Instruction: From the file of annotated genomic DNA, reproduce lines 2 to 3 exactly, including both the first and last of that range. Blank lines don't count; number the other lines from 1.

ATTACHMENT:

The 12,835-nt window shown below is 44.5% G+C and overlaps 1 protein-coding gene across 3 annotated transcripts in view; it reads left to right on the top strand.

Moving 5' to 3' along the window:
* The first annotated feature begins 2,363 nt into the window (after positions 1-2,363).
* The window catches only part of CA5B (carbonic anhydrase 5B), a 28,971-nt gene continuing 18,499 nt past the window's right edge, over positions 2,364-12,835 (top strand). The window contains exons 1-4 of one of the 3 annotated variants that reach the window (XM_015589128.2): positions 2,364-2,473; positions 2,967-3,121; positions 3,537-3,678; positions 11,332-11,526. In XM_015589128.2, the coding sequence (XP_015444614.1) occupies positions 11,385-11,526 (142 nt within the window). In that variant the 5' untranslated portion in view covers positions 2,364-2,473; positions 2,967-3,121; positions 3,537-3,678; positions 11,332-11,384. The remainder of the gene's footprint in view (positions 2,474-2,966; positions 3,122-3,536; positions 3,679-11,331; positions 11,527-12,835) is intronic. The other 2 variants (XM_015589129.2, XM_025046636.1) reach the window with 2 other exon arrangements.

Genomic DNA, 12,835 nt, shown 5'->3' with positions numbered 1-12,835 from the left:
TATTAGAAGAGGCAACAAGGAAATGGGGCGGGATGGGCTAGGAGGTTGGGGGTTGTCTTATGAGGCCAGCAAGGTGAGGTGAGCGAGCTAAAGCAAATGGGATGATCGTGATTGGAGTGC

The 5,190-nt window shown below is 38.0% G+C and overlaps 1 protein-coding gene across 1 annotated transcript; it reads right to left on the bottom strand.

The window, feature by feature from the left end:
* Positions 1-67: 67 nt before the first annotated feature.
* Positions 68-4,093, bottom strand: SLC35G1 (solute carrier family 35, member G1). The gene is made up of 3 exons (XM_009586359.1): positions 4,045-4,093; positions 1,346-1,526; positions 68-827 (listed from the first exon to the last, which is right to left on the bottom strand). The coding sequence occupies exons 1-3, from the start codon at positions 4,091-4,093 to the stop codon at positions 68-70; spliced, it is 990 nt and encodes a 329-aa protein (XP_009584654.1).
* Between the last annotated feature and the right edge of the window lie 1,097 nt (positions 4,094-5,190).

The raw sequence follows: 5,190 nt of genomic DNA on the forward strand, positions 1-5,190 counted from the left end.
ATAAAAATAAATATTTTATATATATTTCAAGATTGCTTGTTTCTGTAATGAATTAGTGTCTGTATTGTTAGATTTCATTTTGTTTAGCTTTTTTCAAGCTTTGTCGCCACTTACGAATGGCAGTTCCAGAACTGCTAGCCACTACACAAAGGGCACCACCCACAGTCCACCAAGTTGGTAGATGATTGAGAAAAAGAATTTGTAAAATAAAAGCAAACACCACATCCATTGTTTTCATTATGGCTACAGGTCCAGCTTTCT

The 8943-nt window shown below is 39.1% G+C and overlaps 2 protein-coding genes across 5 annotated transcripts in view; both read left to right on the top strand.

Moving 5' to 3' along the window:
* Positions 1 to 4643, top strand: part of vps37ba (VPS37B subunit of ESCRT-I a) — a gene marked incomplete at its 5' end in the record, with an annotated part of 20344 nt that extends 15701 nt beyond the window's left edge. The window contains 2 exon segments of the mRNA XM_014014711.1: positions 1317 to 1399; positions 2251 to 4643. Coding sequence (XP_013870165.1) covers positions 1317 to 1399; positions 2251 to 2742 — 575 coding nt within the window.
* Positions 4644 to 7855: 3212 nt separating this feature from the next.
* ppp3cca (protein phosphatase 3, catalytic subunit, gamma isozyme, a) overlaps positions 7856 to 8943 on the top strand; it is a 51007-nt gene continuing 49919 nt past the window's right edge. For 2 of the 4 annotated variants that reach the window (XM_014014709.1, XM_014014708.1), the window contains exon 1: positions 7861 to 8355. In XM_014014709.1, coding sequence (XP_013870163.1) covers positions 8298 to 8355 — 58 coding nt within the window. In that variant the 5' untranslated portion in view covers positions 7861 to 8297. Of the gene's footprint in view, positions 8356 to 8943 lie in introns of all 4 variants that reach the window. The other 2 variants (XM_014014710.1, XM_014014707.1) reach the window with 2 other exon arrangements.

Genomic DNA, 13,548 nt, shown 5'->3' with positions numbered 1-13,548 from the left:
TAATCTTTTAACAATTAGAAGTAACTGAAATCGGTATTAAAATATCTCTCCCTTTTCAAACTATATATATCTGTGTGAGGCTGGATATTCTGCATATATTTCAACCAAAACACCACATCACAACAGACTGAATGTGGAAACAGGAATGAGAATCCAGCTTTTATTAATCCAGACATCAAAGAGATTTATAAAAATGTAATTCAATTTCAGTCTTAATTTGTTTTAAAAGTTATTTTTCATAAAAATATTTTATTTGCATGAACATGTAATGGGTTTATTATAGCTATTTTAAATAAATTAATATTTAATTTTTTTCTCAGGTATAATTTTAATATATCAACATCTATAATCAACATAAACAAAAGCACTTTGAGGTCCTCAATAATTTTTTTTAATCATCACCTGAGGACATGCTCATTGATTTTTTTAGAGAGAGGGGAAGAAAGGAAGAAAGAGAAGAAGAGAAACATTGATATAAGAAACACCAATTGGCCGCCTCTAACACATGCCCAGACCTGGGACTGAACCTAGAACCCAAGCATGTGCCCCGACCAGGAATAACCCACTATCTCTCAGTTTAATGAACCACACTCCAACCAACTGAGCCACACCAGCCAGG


Moving 5' to 3' along the window:
* The first annotated feature begins 2,363 nt into the window (after positions 1-2,363).